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Power gallium-nitride (GaN) FETs have been available for several years now, but some engineers have been slow to adopt them in power equipment despite their superior characteristics. Getting comfortable with those characteristics is part of the problem. Understanding their benefits and limitations is critical when designing power equipment, which must be more efficient and offer greater power densities while improving reliability.

The latest generations of GaN power devices are better than ever. The following discussion is a reminder that these devices can help improve your designs.

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Power Design Objectives Influence Transistor Choice

Regardless of what power circuit you’re designing, the overall goals are to maximize efficiency and improve power density. These objectives are influenced by power switching devices, usually a MOSFET. In any switch-mode power circuit, you want low device “on” resistance and faster switching, which is usually the function of the input and output capacitances. Slew rate is also a contributing factor. Other desirable features are small junction capacitance, no body diode, and no reverse-recovery loss.

Your design goals may be met by traditional silicon MOSFETs, but significant performance and efficiency improvements can be had with GaN high-electron-mobility transistor (HEMT) power FETs. These devices switch faster at higher frequencies and can withstand voltages to 600 V.

Furthermore, one of the previously voiced downsides of using GaN FETs has been eliminated—namely, special gate drivers. The newer GaN devices have the critical gate drivers built into the device. Integrating GaN FETs with their own gate drivers improves switching performance and simplifies GaN-based power-stage design. Overall, these devices produce 50% lower losses in applications in the 65-W to 10-kW range. With the latest GaN FETs, you can obtain twice the speed with half the losses.

GaN Applications

What kind of switch-mode power equipment are you designing? This includes:

  • Power-factor-correction circuits
  • Chargers for electric vehicles
  • Welding equipment
  • Energy-storage systems
  • Solar inverters
  • Industrial motor drives
  • Uninterruptable power supplies (UPS)
  • High-density consumer or industrial power supplies

A Basic Design

Most power circuits use a half-bridge or full H-bridge configuration. The figure shows a representative power-factor-correction (PFC) circuit. A good choice for implementing this circuit is Texas Instruments’ LMG342xRO70. The IC is a half-bridge made with GaN FETs and their integrated gate drivers. These devices can withstand up to 600 V on the bus.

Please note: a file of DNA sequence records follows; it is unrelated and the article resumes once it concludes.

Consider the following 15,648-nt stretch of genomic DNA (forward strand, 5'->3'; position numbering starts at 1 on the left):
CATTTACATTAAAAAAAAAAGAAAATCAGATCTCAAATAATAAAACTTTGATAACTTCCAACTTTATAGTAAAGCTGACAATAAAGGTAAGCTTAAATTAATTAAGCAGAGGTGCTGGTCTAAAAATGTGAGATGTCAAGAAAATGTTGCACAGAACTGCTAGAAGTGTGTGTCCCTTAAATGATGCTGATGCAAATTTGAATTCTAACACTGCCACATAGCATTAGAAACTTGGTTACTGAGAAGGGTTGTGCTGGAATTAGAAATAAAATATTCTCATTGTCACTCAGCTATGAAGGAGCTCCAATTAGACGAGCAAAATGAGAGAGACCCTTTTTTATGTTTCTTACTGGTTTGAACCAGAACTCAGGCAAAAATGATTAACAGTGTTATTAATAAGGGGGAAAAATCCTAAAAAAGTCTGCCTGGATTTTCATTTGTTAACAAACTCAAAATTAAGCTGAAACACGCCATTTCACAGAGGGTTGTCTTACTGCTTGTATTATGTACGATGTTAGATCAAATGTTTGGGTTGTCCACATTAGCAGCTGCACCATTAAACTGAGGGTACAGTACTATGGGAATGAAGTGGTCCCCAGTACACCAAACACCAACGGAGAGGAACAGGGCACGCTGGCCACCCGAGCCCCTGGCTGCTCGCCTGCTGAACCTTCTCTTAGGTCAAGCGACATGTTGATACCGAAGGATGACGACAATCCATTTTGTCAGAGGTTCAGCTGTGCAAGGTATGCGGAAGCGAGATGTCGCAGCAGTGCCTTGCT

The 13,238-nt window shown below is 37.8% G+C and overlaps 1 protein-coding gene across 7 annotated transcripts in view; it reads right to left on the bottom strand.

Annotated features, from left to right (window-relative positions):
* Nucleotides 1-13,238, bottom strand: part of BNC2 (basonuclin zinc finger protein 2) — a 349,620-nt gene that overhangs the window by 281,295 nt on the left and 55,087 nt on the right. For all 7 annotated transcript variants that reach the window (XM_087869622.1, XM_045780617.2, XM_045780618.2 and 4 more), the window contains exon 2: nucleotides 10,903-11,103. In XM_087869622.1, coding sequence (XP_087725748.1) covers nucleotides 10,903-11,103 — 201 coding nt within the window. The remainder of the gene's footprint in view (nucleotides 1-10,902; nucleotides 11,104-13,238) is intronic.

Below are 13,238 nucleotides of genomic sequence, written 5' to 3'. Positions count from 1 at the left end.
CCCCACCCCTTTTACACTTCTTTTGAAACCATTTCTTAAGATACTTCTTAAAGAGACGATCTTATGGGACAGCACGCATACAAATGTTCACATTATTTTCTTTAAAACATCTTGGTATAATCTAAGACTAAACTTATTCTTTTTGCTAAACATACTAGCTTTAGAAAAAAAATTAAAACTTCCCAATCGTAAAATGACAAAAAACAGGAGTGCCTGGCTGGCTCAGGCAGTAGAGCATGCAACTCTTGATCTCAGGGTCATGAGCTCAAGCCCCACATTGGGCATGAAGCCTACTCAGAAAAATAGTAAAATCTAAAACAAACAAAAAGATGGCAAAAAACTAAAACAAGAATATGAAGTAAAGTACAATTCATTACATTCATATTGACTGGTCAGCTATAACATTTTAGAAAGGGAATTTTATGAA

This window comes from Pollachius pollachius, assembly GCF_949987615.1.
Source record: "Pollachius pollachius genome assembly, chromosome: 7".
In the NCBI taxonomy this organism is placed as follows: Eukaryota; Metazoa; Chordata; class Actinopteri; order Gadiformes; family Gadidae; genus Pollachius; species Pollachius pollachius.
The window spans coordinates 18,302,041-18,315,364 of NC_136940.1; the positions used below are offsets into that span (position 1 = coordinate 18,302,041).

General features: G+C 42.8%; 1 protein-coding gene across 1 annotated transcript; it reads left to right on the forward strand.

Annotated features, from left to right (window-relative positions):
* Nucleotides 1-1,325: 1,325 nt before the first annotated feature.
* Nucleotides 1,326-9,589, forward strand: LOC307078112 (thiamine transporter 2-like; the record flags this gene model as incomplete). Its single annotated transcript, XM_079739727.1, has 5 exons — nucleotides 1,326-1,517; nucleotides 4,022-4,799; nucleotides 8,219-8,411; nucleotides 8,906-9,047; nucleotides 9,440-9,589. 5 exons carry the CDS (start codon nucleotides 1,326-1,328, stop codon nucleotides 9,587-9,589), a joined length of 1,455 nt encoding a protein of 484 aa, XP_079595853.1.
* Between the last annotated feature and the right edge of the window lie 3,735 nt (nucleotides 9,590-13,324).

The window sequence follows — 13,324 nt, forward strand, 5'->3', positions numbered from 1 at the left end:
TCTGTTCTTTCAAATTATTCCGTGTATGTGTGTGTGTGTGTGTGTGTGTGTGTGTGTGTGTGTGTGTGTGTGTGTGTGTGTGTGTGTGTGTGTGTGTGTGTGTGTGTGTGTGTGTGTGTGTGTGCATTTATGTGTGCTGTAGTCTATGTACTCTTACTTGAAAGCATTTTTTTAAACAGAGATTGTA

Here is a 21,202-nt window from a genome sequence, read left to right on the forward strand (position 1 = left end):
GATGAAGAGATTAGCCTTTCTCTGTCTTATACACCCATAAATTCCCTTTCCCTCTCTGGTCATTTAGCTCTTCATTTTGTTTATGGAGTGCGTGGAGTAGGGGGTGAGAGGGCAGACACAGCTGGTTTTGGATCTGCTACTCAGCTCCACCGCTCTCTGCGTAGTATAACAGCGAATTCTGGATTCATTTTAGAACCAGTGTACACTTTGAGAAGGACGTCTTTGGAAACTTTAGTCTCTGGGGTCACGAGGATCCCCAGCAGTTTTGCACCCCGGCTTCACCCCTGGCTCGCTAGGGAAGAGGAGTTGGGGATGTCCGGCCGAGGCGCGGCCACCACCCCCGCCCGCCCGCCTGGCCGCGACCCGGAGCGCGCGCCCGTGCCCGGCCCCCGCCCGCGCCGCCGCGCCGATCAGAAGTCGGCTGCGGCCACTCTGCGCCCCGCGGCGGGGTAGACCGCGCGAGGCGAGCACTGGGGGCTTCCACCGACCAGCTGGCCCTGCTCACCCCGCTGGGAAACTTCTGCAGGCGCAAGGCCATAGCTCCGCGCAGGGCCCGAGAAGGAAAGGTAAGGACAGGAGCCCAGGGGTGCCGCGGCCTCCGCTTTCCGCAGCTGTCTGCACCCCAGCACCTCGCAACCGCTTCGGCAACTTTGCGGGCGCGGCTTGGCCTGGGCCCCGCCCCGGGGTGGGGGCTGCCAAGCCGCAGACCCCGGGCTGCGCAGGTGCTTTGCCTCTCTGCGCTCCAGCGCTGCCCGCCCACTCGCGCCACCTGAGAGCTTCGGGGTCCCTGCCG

This power-factor-correction (PFC) topology for totem-pole converter reference design uses GaN FETs.

However, a separate 12-V supply is needed to operate the gate drivers. This circuit, called a totem-pole PFC converter, is part of a TI reference design that demonstrates a two-phase interleaved topology. The driving signals designated by the red arrowheads are pulse-width-modulated from an external control micro. Pulse-width-modulation (PWM) rates up to 1.2 MHz are possible with critical-conduction-mode (CCM) operation.

The Body Diode Issue

A body diode is a diode that’s present between the source and drain in all silicon (Si) and silicon-carbide (SiC) MOSFETs. The parasitic device is inherent to the internal structure of the transistor. It’s just there—you can’t do anything about it.

Depending on the application, the body diode may or may not be a plus. Usually, it’s not a desirable trait. A typical problem is when a Si or SiC MOSFET in a half-bridge is driving an inductive load. When the high-side MOSFET turns off, the magnetic field in the inductor collapses, producing an opposite polarity voltage that forward-biases the body diode in the low-side MOSFET. The long recovery time from this condition limits switching speed.

GaN FETs don’t have a body diode. However, the GaN FETs do exhibit what’s called third quadrant operation, in which the device receives a voltage that causes the device to conduct from drain to source. A useful technique can be applied to minimize the third quadrant loss of GaN FETs used as rectifiers by leveraging a short dead time or adaptive dead-time control.

GaN FETs provide a viable alternative to Si MOSFETs in high power density applications due to their significant advantages over Si, including small junction capacitance, lack of body diode, and no reverse-recovery loss. These advantages enable more efficient and compact power-converter designs, driven by a higher switching frequency.

A Related Concern

A New Approach to Validate GaN FET Reliability to Power-line Surges Under Use-conditions: That’s the title of an article discussing in detail the effect of power-line surges, lightning strikes, and other transients that occur due to load switching and equipment failures in GaN-based power equipment. GaN FETs have better transient overvoltage tolerance than Si FETs, thereby providing the ability to operate through surges and transients without avalanching.

The article presents a comprehensive methodology for designing surge-resistant power supplies using GaN FETs. Surge ratings of GaN FETs provide superior transient overvoltage capability.

In Summary

GaN FETs are a viable alternative to Si MOSFETs in high-power, high-density applications thanks to their significant advantages over Si, including small junction capacitance, lack of body diode, and no reverse-recovery loss. These advantages enable more efficient, compact power converter designs, driven by a higher switching frequency.

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